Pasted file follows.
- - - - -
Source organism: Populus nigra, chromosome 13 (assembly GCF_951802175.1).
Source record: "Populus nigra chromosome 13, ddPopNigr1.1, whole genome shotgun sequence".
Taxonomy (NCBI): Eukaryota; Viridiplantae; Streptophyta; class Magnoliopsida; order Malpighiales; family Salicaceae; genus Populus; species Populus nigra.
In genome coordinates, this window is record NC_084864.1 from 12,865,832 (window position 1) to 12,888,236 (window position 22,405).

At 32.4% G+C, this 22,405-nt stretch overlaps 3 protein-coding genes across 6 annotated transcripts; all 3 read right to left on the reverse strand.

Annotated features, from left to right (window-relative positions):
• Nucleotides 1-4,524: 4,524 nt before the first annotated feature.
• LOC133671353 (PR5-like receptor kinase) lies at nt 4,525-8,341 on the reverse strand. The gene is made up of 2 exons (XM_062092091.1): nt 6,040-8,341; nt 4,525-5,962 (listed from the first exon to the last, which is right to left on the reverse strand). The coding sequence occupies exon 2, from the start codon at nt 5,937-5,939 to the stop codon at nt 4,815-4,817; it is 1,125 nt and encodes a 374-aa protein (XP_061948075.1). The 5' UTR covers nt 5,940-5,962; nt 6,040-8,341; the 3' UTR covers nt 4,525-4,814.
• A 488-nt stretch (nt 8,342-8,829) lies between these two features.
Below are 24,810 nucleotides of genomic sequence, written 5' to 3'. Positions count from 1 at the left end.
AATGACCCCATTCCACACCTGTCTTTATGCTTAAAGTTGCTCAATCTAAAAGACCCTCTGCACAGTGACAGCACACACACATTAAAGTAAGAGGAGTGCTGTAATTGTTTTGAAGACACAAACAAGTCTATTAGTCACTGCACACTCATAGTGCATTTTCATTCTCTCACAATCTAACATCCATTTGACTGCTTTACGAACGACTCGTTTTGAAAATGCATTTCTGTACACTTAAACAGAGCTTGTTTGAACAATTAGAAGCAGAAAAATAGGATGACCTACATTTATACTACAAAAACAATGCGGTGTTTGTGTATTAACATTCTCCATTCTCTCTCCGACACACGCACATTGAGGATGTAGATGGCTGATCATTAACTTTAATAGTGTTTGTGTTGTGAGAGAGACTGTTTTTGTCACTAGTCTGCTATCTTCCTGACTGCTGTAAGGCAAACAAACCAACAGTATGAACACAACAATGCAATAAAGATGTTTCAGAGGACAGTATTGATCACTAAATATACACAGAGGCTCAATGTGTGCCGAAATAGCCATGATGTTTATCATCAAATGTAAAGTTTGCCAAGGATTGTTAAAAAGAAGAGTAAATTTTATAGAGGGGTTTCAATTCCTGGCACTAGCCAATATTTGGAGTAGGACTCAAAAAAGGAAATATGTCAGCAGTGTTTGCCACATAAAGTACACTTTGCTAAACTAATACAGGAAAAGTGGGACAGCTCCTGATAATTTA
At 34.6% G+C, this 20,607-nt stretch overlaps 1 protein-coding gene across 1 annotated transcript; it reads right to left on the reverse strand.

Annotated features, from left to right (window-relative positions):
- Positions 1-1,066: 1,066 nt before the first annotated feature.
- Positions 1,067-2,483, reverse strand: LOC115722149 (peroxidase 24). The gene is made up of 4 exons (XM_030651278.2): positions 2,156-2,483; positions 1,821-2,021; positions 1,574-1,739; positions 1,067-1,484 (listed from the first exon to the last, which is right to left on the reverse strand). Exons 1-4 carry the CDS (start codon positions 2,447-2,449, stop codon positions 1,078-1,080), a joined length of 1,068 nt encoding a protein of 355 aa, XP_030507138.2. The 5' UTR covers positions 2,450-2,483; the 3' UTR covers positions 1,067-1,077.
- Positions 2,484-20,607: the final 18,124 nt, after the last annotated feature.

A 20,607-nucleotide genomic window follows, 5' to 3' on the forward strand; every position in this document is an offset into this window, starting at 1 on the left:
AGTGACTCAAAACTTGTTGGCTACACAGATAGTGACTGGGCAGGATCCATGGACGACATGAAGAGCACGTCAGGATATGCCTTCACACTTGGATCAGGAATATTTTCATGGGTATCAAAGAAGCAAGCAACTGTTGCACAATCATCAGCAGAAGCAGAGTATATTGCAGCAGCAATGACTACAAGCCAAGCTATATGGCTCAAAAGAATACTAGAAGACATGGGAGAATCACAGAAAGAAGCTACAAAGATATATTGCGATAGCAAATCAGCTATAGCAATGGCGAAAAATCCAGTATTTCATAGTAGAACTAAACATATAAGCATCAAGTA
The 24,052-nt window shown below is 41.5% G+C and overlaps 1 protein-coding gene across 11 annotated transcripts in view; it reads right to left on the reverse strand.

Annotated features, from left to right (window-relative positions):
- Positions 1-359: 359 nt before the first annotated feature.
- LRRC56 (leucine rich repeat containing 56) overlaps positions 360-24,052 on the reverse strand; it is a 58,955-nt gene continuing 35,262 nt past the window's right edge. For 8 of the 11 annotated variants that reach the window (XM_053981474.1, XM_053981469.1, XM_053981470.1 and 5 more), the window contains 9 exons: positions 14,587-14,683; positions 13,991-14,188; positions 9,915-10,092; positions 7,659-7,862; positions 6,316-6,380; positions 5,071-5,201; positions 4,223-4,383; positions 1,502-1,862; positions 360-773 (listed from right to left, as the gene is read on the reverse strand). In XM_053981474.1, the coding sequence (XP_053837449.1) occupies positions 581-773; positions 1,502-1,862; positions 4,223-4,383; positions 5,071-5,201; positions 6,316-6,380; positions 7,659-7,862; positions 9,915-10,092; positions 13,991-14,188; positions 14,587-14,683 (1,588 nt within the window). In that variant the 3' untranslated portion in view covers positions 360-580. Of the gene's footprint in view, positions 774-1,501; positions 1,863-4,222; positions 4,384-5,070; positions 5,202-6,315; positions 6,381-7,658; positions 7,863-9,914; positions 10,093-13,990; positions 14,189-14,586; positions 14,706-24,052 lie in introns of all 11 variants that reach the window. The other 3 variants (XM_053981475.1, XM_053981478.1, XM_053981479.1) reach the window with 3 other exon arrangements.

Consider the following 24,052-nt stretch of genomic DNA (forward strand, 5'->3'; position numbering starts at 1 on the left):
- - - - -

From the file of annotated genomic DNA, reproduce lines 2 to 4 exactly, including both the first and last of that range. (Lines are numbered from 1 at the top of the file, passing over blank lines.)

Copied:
Source record: "Populus nigra chromosome 13, ddPopNigr1.1, whole genome shotgun sequence".
Taxonomy (NCBI): Eukaryota; Viridiplantae; Streptophyta; class Magnoliopsida; order Malpighiales; family Salicaceae; genus Populus; species Populus nigra.
In genome coordinates, this window is record NC_084864.1 from 12,865,832 (window position 1) to 12,888,236 (window position 22,405).